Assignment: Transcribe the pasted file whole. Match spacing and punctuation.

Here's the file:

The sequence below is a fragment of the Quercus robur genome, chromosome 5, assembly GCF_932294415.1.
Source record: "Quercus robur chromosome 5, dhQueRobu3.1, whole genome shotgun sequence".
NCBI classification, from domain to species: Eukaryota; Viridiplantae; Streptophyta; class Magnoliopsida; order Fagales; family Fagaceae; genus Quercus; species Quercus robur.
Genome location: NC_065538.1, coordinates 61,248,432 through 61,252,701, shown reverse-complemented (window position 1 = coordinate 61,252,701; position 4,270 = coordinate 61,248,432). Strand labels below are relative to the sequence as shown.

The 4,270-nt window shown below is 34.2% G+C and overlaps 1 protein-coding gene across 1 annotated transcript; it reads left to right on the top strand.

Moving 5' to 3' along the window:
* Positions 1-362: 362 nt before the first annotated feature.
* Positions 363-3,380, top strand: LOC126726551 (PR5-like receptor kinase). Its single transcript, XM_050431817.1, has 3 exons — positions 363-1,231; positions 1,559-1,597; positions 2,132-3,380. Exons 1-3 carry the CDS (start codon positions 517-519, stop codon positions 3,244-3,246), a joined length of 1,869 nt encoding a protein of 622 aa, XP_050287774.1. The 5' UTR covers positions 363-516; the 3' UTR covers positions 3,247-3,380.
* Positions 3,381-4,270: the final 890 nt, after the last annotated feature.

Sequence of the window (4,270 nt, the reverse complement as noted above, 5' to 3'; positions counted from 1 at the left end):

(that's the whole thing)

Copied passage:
The sequence below is a fragment of the Quercus robur genome, chromosome 5, assembly GCF_932294415.1.
Source record: "Quercus robur chromosome 5, dhQueRobu3.1, whole genome shotgun sequence".
NCBI classification, from domain to species: Eukaryota; Viridiplantae; Streptophyta; class Magnoliopsida; order Fagales; family Fagaceae; genus Quercus; species Quercus robur.
Genome location: NC_065538.1, coordinates 61,248,432 through 61,252,701, shown reverse-complemented (window position 1 = coordinate 61,252,701; position 4,270 = coordinate 61,248,432). Strand labels below are relative to the sequence as shown.

The 4,270-nt window shown below is 34.2% G+C and overlaps 1 protein-coding gene across 1 annotated transcript; it reads left to right on the top strand.

Moving 5' to 3' along the window:
* Positions 1-362: 362 nt before the first annotated feature.
* Positions 363-3,380, top strand: LOC126726551 (PR5-like receptor kinase). Its single transcript, XM_050431817.1, has 3 exons — positions 363-1,231; positions 1,559-1,597; positions 2,132-3,380. Exons 1-3 carry the CDS (start codon positions 517-519, stop codon positions 3,244-3,246), a joined length of 1,869 nt encoding a protein of 622 aa, XP_050287774.1. The 5' UTR covers positions 363-516; the 3' UTR covers positions 3,247-3,380.
* Positions 3,381-4,270: the final 890 nt, after the last annotated feature.

Sequence of the window (4,270 nt, the reverse complement as noted above, 5' to 3'; positions counted from 1 at the left end):